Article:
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Simulation Results Streamlines and speed, m/s. Temperature, °C. Streamlines and speed, m/s. Temperature, °C. (a) Ceiling fan not running(b) Ceiling fan running

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Effect of Fan Normal Air Speed on Mean Temperature and Thermal Comfort Mean temperaturePredicted mean vote (PMV)

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PMV Distributions (a) Ceiling fan not running(b) Ceiling fan running

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Thermal Comfort and Contaminant Removal in Hospital Operating Room Fluid: Air Mixture (dry air + water vapor + contaminant gas) Three-Dimensional Model Steady-State Analysis

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Three-Dimensional Model

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3-D Hexahedral-Element Mesh

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3-D Simulation Results StreamlinesSpeed, m/s Temperature, °CContaminant concentration, mg/kg air

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Mesh Development for Indoor Environmental CFD Modeling

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Geometry Decomposition and Meshing for 2-D Model S = 0.1 m, H = 0.05 m, N = 3 and R = 1.5. 1496 square elements (58%) in total 2570 quadrilateral elements.

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Meshing 2-D Model using Encapsulation Techniques

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Geometry Decomposition for 3-D Model (1)

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Geometry Decomposition for 3-D Model (2)

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Meshing 3-D Model using Encapsulation Techniques (1)

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Meshing 3-D Model using Encapsulation Techniques (2)

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3-D Mesh: Layers of Refined Element Mesh on Fluid-Solid Interfaces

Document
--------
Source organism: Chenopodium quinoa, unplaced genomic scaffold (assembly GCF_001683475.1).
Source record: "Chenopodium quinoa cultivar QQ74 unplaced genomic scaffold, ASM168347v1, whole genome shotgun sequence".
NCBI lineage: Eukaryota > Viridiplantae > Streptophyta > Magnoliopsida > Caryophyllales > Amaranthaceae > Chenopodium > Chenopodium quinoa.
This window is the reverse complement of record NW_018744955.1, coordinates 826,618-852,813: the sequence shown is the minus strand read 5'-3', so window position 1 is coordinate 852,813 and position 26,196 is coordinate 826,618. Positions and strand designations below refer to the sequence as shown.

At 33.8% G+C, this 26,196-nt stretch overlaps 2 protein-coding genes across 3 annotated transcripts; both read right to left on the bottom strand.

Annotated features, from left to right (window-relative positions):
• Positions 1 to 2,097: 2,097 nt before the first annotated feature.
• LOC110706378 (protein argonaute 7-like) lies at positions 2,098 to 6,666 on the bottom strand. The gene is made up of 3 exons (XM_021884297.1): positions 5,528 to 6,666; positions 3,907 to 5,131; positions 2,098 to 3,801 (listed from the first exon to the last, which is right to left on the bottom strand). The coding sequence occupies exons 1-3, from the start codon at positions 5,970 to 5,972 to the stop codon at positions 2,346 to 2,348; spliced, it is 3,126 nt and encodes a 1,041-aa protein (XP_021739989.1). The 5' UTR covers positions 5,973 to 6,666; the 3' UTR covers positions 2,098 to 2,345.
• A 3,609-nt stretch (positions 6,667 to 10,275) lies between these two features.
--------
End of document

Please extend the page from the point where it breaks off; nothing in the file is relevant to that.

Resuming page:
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3-D Mesh: 35140 Cubical Elements (62%) in total of 56290 Hexahedral Elements

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Diaphragm Micropump Destination Inlet valveOutlet valve Pump chamber p1p1 p2p2 ss 1122 dd Diaphragm Source 1 22 Valve discs z V dead ΔV = V s1 + V s2 p2*p2* p1*p1* p(t)p(t) p(t)p(t) V s2 V s1 ΔVΔV 22 11

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Design Requirements Flow rate, QPressure Δp in-out Notes Requirements10 μL/h9 psi SI units2.78×10‾¹² m³/s62×10³ Pa Units in review paper 0.000167 mL/min 62 kPaLaser (2004) Proposed "MEMS" units 0.00278 mm³/s (μL/s) 62×10³ PaAppendix A Size not exceed 1 in × 1 in = 25.4 mm × 25.4 mm. Interstitial fluid (ISF): m = 0.002 Pa.s; r = 1.019 ÷ 1.063 g/mL ≈ 0.001 g/mm³ (# water) Assumption: Fully-liquid working fluid (well-primed, absolutely no gas bubble)

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Pump Chamber – Simulink Model R 0 Δ p valve ΔpΔp 1

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Pump Chamber - Simulation Results

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Common actuator configurations

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Thermopneumatic Actuation Driver

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Thermopneumatic micropump based on PCB technology

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Temperature–Deflection Relationship of Diaphragm

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Actuation Chamber – Simulink Model

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Actuation Chamber - Simulation Results Experimental Result

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Complete Micropump – Simulink Model

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Complete Micropump – Simulation Results

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PCBs

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Questions?